All these devices have off switches – use them when you leave work. Buy a private cell phone and be careful who you give the number to.

      If your boss whinges, suggest he pay you 50% of your normal rate for standby cover.

      Life’s too short, you don’t need this c**p!

      • #3213449


        by agonzalez1 ·

        In reply to Simple

        Try swim in a pool, lake, river, whatever, water is very relaxing, at least for me.

        Playing is also helpful, I play Guildwars for two hours tops and then sleep very well, ready for one more day.

    • #3213327

      turn it off

      by gsg ·

      In reply to Multi-tasking, stress and new technology…

      Turn it all off. When you leave the office, turn off the blackberry. I’m assuming that you do have people on call, if so, then when they call your cell, give them the number to your oncall person. If you don’t have an on call person, then don’t post your cell phone (if possible), or, just turn it off. It’s easier than you think

    • #3213298

      Put your foot down, communicate and manage your schedule first

      by anniemae46 ·

      In reply to Multi-tasking, stress and new technology…

      I think it’s not about how to de-stress, but managing and sticking to a schedule where you can actually look forward to some off-time. Many things have changed in your work environment, so maybe agreements and schedules need to be adjusted accordingly. Unless there is a real emergency, you have a right to take time off from work. I just think that people don’t realize it that you are going completely out of your ways here. Put your foot down and communicate that you are available from xxam to xxpm or whatever the schedule should be.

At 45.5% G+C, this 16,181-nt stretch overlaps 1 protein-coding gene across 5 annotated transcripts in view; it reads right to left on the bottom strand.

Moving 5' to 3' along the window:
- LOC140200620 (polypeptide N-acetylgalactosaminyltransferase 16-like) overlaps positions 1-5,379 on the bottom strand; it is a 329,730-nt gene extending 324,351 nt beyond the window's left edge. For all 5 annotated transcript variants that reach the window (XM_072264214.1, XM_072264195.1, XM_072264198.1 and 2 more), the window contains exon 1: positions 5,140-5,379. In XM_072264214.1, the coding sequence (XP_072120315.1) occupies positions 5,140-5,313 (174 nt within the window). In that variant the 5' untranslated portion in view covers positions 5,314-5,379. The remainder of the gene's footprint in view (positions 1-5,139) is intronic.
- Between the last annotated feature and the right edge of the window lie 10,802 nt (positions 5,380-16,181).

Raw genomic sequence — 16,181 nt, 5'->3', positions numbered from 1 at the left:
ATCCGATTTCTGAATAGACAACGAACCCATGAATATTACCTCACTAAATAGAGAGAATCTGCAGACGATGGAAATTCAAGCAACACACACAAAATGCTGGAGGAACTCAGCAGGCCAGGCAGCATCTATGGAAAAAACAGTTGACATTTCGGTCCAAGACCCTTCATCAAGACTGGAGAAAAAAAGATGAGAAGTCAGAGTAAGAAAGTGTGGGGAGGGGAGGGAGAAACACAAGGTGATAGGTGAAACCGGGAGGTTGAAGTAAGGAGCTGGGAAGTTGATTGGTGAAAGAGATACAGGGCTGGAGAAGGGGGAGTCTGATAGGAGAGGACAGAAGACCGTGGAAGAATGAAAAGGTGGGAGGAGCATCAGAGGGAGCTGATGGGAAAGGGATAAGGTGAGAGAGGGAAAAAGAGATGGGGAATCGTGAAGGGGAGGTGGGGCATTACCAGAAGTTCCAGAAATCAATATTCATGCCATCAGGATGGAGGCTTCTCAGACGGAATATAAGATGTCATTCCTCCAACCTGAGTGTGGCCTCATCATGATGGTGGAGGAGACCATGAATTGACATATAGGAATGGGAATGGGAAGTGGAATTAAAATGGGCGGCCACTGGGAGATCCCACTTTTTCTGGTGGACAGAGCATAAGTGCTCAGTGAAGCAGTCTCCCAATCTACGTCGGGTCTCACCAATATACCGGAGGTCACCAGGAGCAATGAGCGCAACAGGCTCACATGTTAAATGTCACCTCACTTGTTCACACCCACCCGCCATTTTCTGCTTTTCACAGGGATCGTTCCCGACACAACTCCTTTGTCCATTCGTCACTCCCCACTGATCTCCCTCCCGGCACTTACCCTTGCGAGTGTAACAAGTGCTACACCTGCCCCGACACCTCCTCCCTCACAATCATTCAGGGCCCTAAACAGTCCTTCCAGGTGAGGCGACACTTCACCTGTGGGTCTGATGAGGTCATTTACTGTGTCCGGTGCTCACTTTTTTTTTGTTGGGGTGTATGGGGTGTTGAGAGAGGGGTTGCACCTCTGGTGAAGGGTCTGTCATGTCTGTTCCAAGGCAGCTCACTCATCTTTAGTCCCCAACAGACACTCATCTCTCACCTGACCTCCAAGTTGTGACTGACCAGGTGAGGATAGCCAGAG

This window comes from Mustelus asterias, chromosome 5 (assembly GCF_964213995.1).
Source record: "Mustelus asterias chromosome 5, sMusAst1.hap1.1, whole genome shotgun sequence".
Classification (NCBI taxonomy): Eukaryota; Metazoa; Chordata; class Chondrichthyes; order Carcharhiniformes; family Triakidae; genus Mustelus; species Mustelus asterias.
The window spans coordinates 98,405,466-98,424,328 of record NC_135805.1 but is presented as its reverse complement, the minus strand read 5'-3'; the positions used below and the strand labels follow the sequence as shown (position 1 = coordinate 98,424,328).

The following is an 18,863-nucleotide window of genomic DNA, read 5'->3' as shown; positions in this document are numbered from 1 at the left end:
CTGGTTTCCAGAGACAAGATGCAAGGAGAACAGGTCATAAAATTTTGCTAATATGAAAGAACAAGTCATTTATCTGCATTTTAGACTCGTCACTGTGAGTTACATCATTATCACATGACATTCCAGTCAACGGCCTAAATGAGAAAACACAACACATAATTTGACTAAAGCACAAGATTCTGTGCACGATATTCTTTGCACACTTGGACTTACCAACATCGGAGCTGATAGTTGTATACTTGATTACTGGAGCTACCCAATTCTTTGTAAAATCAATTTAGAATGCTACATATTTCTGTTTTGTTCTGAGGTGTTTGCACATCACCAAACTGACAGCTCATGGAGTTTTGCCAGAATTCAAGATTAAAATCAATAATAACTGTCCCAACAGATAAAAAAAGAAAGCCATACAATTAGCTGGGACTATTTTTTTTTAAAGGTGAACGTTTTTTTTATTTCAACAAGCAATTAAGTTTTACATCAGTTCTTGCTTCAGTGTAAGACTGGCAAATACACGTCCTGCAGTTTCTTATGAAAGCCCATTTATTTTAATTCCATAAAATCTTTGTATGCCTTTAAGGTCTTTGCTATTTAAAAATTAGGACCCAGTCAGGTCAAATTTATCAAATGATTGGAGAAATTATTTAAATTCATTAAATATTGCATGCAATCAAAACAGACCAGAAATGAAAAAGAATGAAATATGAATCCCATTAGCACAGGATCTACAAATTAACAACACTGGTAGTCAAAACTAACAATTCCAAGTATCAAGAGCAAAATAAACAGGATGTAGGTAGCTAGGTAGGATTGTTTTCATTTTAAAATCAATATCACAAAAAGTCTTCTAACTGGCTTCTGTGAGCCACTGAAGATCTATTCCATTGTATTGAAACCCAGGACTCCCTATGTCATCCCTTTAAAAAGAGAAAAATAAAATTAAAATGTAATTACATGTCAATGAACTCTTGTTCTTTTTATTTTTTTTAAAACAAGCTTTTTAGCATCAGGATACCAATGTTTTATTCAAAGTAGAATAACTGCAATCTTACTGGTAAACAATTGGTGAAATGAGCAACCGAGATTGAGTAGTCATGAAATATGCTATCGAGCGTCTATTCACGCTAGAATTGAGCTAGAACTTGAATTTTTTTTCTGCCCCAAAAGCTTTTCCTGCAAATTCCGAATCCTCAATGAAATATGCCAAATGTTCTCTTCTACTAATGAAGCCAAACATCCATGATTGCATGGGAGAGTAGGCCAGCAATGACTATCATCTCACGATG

• #3213283

      Watch a Borg episode of Star Trek TNG

      by mgordon ·

      In reply to Multi-tasking, stress and new technology…

      Engage some expectation management — if you always answer the cellphone, then the first time you do not it will make people angry; but if you do NOT always answer it, then the first time you DO, you make people happy! Callers generally do not know or care whether you are “on call.”

      If you are any kind of manager, then you are automatically “on call” whether you like it or not. However, the only people that should be calling (or that you should feel guilty for not answering) is your “chain of command” — up or down.

    • #3213249

      my brother also has a cell

      by bluron ·

      In reply to Multi-tasking, stress and new technology…

      phone for work. he is smart enough tho to have a land line and once he leaves work off goes the cell phone. if you have your cell phone for work, turn it off at 5:00 pm and don’t turn it back on until you are back at work the next work day. took him about 2 months to figure this out, while he to was going crazy with all the calls. remember, the phone has absolutley no constitutional rights. you don’t have to answer it, you don’t even have to turn it on. use it as a tool, not a life style and you will reclaim your sanity. good luck